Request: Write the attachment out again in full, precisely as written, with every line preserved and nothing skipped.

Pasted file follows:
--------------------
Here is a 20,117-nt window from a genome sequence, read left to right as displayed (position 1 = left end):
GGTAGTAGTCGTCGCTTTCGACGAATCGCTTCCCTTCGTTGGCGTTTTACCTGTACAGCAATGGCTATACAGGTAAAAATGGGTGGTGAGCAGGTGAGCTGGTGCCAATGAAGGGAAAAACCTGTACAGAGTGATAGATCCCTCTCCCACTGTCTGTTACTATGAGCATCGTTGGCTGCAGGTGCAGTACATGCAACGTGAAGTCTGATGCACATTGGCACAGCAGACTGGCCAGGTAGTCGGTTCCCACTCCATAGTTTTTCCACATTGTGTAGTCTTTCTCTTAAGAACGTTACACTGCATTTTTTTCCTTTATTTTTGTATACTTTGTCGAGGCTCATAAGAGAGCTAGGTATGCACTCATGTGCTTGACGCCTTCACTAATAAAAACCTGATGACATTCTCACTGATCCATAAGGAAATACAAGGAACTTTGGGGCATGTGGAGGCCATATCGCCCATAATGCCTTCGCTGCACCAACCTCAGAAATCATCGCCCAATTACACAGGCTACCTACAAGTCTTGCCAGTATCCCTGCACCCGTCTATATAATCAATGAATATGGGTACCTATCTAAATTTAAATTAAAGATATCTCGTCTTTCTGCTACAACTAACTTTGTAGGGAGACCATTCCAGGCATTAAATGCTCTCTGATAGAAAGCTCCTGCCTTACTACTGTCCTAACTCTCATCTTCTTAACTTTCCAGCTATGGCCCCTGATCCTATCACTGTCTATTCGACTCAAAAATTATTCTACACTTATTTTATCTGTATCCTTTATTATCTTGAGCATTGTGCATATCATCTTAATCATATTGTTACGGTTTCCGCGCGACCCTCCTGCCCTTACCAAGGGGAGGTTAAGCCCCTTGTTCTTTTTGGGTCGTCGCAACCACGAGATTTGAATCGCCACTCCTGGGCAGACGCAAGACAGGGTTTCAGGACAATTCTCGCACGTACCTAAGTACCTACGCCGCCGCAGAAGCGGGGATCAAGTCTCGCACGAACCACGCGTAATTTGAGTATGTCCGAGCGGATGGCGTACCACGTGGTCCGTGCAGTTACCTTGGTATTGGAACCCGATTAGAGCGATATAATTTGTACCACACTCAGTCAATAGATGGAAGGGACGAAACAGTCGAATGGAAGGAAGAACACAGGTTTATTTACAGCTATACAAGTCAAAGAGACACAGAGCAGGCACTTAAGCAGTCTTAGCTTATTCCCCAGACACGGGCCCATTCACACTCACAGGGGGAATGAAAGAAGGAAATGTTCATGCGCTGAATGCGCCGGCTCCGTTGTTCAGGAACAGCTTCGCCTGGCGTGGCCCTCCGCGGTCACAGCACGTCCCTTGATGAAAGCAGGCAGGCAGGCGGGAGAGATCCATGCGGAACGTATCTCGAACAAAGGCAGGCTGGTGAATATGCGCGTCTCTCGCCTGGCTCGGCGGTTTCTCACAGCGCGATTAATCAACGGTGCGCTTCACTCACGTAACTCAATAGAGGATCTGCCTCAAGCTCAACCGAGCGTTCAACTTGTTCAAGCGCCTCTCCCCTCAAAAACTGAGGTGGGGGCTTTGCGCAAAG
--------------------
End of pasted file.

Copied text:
Here is a 20,117-nt window from a genome sequence, read left to right as displayed (position 1 = left end):
GGTAGTAGTCGTCGCTTTCGACGAATCGCTTCCCTTCGTTGGCGTTTTACCTGTACAGCAATGGCTATACAGGTAAAAATGGGTGGTGAGCAGGTGAGCTGGTGCCAATGAAGGGAAAAACCTGTACAGAGTGATAGATCCCTCTCCCACTGTCTGTTACTATGAGCATCGTTGGCTGCAGGTGCAGTACATGCAACGTGAAGTCTGATGCACATTGGCACAGCAGACTGGCCAGGTAGTCGGTTCCCACTCCATAGTTTTTCCACATTGTGTAGTCTTTCTCTTAAGAACGTTACACTGCATTTTTTTCCTTTATTTTTGTATACTTTGTCGAGGCTCATAAGAGAGCTAGGTATGCACTCATGTGCTTGACGCCTTCACTAATAAAAACCTGATGACATTCTCACTGATCCATAAGGAAATACAAGGAACTTTGGGGCATGTGGAGGCCATATCGCCCATAATGCCTTCGCTGCACCAACCTCAGAAATCATCGCCCAATTACACAGGCTACCTACAAGTCTTGCCAGTATCCCTGCACCCGTCTATATAATCAATGAATATGGGTACCTATCTAAATTTAAATTAAAGATATCTCGTCTTTCTGCTACAACTAACTTTGTAGGGAGACCATTCCAGGCATTAAATGCTCTCTGATAGAAAGCTCCTGCCTTACTACTGTCCTAACTCTCATCTTCTTAACTTTCCAGCTATGGCCCCTGATCCTATCACTGTCTATTCGACTCAAAAATTATTCTACACTTATTTTATCTGTATCCTTTATTATCTTGAGCATTGTGCATATCATCTTAATCATATTGTTACGGTTTCCGCGCGACCCTCCTGCCCTTACCAAGGGGAGGTTAAGCCCCTTGTTCTTTTTGGGTCGTCGCAACCACGAGATTTGAATCGCCACTCCTGGGCAGACGCAAGACAGGGTTTCAGGACAATTCTCGCACGTACCTAAGTACCTACGCCGCCGCAGAAGCGGGGATCAAGTCTCGCACGAACCACGCGTAATTTGAGTATGTCCGAGCGGATGGCGTACCACGTGGTCCGTGCAGTTACCTTGGTATTGGAACCCGATTAGAGCGATATAATTTGTACCACACTCAGTCAATAGATGGAAGGGACGAAACAGTCGAATGGAAGGAAGAACACAGGTTTATTTACAGCTATACAAGTCAAAGAGACACAGAGCAGGCACTTAAGCAGTCTTAGCTTATTCCCCAGACACGGGCCCATTCACACTCACAGGGGGAATGAAAGAAGGAAATGTTCATGCGCTGAATGCGCCGGCTCCGTTGTTCAGGAACAGCTTCGCCTGGCGTGGCCCTCCGCGGTCACAGCACGTCCCTTGATGAAAGCAGGCAGGCAGGCGGGAGAGATCCATGCGGAACGTATCTCGAACAAAGGCAGGCTGGTGAATATGCGCGTCTCTCGCCTGGCTCGGCGGTTTCTCACAGCGCGATTAATCAACGGTGCGCTTCACTCACGTAACTCAATAGAGGATCTGCCTCAAGCTCAACCGAGCGTTCAACTTGTTCAAGCGCCTCTCCCCTCAAAAACTGAGGTGGGGGCTTTGCGCAAAG